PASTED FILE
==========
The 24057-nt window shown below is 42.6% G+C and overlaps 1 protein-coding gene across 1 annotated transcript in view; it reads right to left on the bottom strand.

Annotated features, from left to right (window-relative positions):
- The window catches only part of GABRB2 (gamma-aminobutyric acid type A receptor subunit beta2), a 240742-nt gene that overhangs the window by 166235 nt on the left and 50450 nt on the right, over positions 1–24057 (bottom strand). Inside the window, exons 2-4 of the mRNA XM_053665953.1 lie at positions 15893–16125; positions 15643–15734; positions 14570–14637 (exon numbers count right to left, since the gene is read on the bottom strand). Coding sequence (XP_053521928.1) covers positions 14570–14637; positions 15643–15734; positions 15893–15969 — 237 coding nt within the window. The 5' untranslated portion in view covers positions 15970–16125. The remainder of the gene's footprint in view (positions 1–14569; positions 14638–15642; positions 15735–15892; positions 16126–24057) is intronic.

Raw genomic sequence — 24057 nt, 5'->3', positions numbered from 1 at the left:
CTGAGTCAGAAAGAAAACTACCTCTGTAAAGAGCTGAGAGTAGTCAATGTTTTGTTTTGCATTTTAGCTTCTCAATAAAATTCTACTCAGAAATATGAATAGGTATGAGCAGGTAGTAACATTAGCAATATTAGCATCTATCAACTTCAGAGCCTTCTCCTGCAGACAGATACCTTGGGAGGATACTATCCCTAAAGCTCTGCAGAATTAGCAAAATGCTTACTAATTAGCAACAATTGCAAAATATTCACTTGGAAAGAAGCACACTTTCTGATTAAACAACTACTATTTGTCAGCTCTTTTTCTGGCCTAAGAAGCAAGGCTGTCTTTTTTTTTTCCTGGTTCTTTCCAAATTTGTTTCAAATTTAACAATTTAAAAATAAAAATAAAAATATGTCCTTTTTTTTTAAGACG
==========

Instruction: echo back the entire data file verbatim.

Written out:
The 24057-nt window shown below is 42.6% G+C and overlaps 1 protein-coding gene across 1 annotated transcript in view; it reads right to left on the bottom strand.

Annotated features, from left to right (window-relative positions):
- The window catches only part of GABRB2 (gamma-aminobutyric acid type A receptor subunit beta2), a 240742-nt gene that overhangs the window by 166235 nt on the left and 50450 nt on the right, over positions 1–24057 (bottom strand). Inside the window, exons 2-4 of the mRNA XM_053665953.1 lie at positions 15893–16125; positions 15643–15734; positions 14570–14637 (exon numbers count right to left, since the gene is read on the bottom strand). Coding sequence (XP_053521928.1) covers positions 14570–14637; positions 15643–15734; positions 15893–15969 — 237 coding nt within the window. The 5' untranslated portion in view covers positions 15970–16125. The remainder of the gene's footprint in view (positions 1–14569; positions 14638–15642; positions 15735–15892; positions 16126–24057) is intronic.

Raw genomic sequence — 24057 nt, 5'->3', positions numbered from 1 at the left:
CTGAGTCAGAAAGAAAACTACCTCTGTAAAGAGCTGAGAGTAGTCAATGTTTTGTTTTGCATTTTAGCTTCTCAATAAAATTCTACTCAGAAATATGAATAGGTATGAGCAGGTAGTAACATTAGCAATATTAGCATCTATCAACTTCAGAGCCTTCTCCTGCAGACAGATACCTTGGGAGGATACTATCCCTAAAGCTCTGCAGAATTAGCAAAATGCTTACTAATTAGCAACAATTGCAAAATATTCACTTGGAAAGAAGCACACTTTCTGATTAAACAACTACTATTTGTCAGCTCTTTTTCTGGCCTAAGAAGCAAGGCTGTCTTTTTTTTTTCCTGGTTCTTTCCAAATTTGTTTCAAATTTAACAATTTAAAAATAAAAATAAAAATATGTCCTTTTTTTTTAAGACG